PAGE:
Adult children staying close to home

Fall has indeed arrived.

Fall has indeed arrived.

With the start of another academic year, many families within our community have experienced children of all ages returning to the classroom. For many adult children launching into adulthood, they have chosen to move away from home to attend college or pursue employment ventures. For other young adults, they have chosen to reside at home while embarking upon local education. Perhaps your adult child is attending a local community college or a nearby university. If not attending school, perhaps your adult child will be residing at home while employed or launching professional endeavors.

Amidst the challenge of rising financial costs for higher education and the increase in cost-of-living expenses, many adults are joining an increasing trend of adult children residing at home throughout the early portion of their adulthood. As this trend of residency continues amidst a season of children launching into adulthood, it invites the opportunity as well as the need to redefine the image of family. What does it mean to remain in relationship as a family in a new context of roles, expectations and experiences of one another as adults?

It may be helpful for your family to discuss this time of transition where each family member has an opportunity to speak of his/her expectations for this time of change within the family. Often parents and children (regardless of their age) have a differing sense of desires and expectations of themselves and others. Thus, it is beneficial for parents and children to be clear with one another about their visions for this time of transition in the family.

The following areas of conversation offer a framework to begin exploring these discussions:

Family living and relationships:

How might relationships or family roles change as a result of these transitional years? What are the expectations for household responsibilities, contributions or chores? How do you envision spending time together in relationship as a family? How might family obligations be balanced or negotiated with other commitments or conflicting schedules?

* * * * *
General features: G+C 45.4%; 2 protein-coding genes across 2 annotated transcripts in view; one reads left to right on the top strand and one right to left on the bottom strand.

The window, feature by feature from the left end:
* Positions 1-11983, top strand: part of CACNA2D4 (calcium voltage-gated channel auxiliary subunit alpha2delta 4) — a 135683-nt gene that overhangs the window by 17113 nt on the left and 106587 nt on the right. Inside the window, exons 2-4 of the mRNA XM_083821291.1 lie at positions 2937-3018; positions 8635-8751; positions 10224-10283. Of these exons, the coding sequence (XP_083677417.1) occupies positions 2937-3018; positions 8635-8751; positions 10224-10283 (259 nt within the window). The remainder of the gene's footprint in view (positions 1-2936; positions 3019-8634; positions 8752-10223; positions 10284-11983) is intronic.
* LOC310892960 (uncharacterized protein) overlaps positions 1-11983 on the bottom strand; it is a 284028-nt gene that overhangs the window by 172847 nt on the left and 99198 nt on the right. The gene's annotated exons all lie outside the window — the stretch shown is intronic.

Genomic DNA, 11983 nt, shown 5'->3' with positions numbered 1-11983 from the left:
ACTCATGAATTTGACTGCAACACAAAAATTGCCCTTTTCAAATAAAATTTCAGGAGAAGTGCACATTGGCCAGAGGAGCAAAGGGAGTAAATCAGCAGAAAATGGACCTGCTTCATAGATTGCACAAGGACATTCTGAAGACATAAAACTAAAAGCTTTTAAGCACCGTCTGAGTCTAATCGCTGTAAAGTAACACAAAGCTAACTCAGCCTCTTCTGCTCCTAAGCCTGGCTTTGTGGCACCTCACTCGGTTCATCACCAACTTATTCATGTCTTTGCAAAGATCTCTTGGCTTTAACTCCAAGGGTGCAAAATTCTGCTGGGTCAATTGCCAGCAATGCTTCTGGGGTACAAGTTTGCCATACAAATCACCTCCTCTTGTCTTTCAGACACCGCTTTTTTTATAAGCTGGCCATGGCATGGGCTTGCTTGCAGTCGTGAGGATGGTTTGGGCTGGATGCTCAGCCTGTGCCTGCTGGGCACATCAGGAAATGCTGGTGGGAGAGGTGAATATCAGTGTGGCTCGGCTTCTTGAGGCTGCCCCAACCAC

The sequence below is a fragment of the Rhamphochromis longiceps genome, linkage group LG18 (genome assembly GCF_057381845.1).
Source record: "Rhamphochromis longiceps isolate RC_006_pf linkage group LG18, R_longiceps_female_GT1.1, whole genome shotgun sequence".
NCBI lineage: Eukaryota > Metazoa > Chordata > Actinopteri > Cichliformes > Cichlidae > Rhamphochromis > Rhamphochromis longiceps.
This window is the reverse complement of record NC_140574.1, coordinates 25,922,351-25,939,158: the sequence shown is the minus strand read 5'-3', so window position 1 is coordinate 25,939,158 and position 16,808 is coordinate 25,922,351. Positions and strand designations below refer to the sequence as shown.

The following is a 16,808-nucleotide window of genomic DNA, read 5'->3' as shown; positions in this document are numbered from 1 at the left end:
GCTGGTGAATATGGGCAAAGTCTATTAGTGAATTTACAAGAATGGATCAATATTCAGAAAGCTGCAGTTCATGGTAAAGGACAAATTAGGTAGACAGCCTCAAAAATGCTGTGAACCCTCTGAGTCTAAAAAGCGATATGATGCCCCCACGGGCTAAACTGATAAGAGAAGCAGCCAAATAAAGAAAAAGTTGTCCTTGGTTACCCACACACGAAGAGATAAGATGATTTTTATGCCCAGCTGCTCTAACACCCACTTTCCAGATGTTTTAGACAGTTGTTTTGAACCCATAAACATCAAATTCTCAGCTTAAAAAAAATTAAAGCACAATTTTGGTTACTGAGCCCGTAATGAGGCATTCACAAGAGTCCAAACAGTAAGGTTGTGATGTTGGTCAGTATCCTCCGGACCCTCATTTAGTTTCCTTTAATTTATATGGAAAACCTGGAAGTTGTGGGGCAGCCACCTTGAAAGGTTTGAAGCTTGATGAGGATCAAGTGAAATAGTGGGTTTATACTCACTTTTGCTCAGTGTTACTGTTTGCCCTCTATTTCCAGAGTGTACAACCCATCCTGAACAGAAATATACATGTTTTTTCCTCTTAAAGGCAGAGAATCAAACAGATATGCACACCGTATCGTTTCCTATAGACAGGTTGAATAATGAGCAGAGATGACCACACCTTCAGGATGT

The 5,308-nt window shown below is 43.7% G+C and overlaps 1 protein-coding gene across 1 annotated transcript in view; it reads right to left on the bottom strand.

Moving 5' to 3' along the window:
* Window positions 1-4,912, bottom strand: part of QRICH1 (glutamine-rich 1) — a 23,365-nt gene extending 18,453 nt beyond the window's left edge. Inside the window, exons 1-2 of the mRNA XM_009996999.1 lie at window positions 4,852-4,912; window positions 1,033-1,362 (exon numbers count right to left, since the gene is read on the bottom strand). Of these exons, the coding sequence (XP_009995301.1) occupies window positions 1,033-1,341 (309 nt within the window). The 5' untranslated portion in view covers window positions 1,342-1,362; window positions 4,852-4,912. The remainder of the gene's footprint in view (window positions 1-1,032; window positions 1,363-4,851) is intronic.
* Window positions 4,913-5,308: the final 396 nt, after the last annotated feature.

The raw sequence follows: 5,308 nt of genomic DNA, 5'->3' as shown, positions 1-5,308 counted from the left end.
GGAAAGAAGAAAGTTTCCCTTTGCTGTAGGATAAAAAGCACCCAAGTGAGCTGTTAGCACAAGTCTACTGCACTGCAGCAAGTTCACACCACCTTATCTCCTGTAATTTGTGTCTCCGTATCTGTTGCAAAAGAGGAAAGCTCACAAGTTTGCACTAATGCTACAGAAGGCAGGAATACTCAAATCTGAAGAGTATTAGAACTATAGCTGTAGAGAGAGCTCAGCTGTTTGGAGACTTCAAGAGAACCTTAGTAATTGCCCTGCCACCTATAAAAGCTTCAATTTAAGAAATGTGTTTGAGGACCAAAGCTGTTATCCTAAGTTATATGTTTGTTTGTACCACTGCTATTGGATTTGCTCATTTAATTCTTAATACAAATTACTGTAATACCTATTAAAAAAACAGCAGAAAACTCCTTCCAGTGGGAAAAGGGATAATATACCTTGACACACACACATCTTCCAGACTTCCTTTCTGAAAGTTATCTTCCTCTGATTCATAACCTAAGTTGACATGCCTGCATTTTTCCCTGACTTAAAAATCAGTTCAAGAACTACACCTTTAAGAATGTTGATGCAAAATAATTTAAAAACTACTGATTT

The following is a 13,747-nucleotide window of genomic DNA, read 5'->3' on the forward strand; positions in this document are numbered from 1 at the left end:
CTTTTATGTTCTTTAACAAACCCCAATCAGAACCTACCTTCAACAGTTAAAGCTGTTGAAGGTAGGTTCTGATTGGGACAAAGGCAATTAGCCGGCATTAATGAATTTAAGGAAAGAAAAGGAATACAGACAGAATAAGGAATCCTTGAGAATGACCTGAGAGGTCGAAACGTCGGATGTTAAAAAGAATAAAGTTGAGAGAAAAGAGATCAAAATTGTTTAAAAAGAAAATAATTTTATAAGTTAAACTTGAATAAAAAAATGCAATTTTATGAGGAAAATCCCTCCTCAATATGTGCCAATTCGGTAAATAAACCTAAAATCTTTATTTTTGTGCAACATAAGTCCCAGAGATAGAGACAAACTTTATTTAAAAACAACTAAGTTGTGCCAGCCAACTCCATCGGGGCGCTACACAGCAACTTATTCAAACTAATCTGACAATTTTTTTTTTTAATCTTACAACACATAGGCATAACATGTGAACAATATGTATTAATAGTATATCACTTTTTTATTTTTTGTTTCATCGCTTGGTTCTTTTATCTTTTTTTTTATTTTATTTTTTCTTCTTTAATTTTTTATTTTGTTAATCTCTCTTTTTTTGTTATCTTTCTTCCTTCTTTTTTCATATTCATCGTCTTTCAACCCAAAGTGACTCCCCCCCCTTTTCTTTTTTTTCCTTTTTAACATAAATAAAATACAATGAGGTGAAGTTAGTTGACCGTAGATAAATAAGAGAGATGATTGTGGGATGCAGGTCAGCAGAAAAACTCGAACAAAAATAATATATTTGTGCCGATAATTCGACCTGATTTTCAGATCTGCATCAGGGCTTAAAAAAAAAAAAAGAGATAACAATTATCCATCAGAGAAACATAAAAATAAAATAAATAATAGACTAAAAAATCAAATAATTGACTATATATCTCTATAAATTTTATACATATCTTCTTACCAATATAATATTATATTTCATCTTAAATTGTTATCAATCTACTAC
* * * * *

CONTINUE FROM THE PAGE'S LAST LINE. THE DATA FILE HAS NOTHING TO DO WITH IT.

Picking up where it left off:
Social relationships and dating:

What are the expectations for leaving or coming from the home at particular hours? How might guests be invited to be at the home? Are invitations into the home based on particular values or guiding principles? Does the gender of guests alter expectations or conditions for entertaining? If in an intimate relationship, how might the home create space for this relationship? How might this space be defined or described and be respected within the family?

Academic and financial responsibilities:

Who will be paying for college and/or living expenses? Are financial contributions viewed as conditional upon certain expectations or responsibilities? Who’s responsibility is it to organize and maintain study or work habits and/or grade performance?

Often during times of transition and change within families, it is not always possible to speak with a sense of certainty about what is needed or how particular changes may be desired. As this time of transition begins to unfold within your family, the changes that may become helpful or desired will most likely become clearer to each member of the family over time. In reflecting upon the changes that your family may come to desire or create, the greatest experience of this transitional time will be in the continuing conversations as you explore and define together the ever-changing encounter of family.

Shannon Renae West is a licensed family therapist. She can be reached at (425) 415-6556 or via e-mail at